A long-standing access issue at Yucca House National Monument is one step closer to being resolved.
On Monday, Montezuma County commissioners agreed to support a key land donation to the monument so the public access point could be relocated off a ranchers’ land.
“It was a principled decision. We’re happy about it,” said Cliff Spencer, superintendent of Mesa Verde National Park, which manages Yucca House.
The backstory provides some context.
Back in 2014, rancher Larry Pickens asked the county to abandon Road 20.5, which accesses Yucca House, because tourist traffic and parking interfered with his farming operation.
But the request was denied because monument managers pointed out they hold a permanent public road easement through the rancher’s land, and it can’t be abandoned unless another access point was created.
Then conservationists Bernard and Nancy Karwick offered to donate to the park service a 160-acre parcel adjacent to Yucca House, allowing for a new access point. The donation was seen by the county as a solution.
Expanding Yucca House on that scale requires congressional approval, and a bill was in the works.
But in 2017, the commissioners – feeling annoyed about federal agencies obtaining private land and taking it off the tax rolls – passed a No Net Loss of Private Lands ordinance.
The ordinance states that if a federal land agency acquires private land to be put in the public domain, an equal amount of acreage of federal land should be offered back to the private sector.
The commissioners’ main complaint has been purchases by Canyons of the Ancients National Monument of 12,000 acres of private inholdings and archaeological-rich bordering land from what has been “willing sellers.”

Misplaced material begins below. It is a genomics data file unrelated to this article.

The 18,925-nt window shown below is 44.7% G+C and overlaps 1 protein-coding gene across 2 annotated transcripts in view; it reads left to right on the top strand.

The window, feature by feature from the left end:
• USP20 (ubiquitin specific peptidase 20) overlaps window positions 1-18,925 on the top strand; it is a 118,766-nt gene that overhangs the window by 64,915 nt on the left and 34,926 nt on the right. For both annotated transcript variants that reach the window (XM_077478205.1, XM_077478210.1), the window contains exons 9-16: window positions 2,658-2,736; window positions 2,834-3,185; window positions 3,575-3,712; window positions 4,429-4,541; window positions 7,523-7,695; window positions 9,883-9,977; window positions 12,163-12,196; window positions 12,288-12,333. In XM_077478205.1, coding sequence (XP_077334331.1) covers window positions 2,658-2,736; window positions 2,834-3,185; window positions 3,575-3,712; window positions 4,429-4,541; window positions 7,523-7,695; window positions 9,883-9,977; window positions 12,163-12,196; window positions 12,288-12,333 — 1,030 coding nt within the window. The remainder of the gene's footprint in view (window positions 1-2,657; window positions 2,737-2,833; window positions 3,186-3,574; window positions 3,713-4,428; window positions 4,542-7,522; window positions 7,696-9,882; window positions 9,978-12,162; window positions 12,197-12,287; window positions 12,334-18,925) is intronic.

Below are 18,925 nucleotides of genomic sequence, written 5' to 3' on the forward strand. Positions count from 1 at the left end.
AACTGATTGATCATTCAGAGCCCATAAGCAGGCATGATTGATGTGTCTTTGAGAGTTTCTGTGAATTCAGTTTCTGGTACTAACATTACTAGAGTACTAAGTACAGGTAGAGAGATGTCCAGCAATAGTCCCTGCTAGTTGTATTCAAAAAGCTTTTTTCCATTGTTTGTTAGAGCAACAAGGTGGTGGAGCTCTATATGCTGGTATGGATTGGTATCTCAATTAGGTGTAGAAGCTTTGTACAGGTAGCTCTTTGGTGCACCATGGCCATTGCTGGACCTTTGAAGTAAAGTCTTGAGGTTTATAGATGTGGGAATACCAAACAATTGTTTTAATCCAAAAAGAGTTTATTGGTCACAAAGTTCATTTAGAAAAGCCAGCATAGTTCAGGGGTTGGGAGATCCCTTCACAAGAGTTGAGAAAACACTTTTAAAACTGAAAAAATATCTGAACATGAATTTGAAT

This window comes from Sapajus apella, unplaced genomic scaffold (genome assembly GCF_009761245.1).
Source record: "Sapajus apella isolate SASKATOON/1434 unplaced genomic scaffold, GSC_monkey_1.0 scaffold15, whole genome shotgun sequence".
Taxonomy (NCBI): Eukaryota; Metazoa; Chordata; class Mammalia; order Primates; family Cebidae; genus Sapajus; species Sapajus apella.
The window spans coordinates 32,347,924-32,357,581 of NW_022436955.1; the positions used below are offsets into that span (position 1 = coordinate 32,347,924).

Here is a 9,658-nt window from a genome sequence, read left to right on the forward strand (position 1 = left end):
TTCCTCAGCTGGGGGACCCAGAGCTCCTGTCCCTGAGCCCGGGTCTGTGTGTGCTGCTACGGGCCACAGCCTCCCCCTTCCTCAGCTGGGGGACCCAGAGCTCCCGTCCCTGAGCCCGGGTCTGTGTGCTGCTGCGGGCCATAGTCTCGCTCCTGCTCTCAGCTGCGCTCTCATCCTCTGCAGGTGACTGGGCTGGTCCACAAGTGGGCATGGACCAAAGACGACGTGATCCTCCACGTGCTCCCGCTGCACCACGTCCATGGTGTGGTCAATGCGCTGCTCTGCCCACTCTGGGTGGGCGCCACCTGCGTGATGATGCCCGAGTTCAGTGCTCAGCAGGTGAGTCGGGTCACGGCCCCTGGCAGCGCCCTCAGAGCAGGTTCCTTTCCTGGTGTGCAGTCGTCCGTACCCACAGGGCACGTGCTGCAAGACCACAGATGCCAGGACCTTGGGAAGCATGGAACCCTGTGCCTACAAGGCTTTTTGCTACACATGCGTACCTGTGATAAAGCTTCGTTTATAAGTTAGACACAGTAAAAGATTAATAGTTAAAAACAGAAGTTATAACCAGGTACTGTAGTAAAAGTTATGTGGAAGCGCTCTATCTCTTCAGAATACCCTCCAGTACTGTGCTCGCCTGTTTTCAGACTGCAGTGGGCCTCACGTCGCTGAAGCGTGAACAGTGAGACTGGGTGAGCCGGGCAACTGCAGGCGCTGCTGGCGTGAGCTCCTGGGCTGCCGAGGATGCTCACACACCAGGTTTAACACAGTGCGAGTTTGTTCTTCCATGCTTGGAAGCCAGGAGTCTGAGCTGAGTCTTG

Montezuma County is about 40 percent federal land and 33 percent Ute Mountain Ute reservation, a sovereign nation, leaving just 27 percent in private hands.
The No Net Loss policy created a “standstill,” on the Yucca House issue, Spencer said, because Congress and potential bill sponsors needed county support to approve the land donation that would enlarge the monument.
But on Monday, the commissioners recognized that their original support for the land donation happened before the No Net Loss policy donation, and they voted 3-0 to support it.
“We’ve been critical of the federal government being obstructionist. Now we are doing the same, so I make the motion we allow the land donation process to continue like we had already agreed to,” said commissioner Larry Don Suckla.
The secluded Yucca House National Monument was established in 1919, and is surrounded by a ranch. The 800-year old, unexcavated pueblo village has the ruins of 600 rooms, 100 kivas, several towers, multiple plazas, unexplained structures, and one great kiva.
With the approval of the land donation, a proposed new access point and parking lot would be located farther down Road 20.5 and off the ranch property.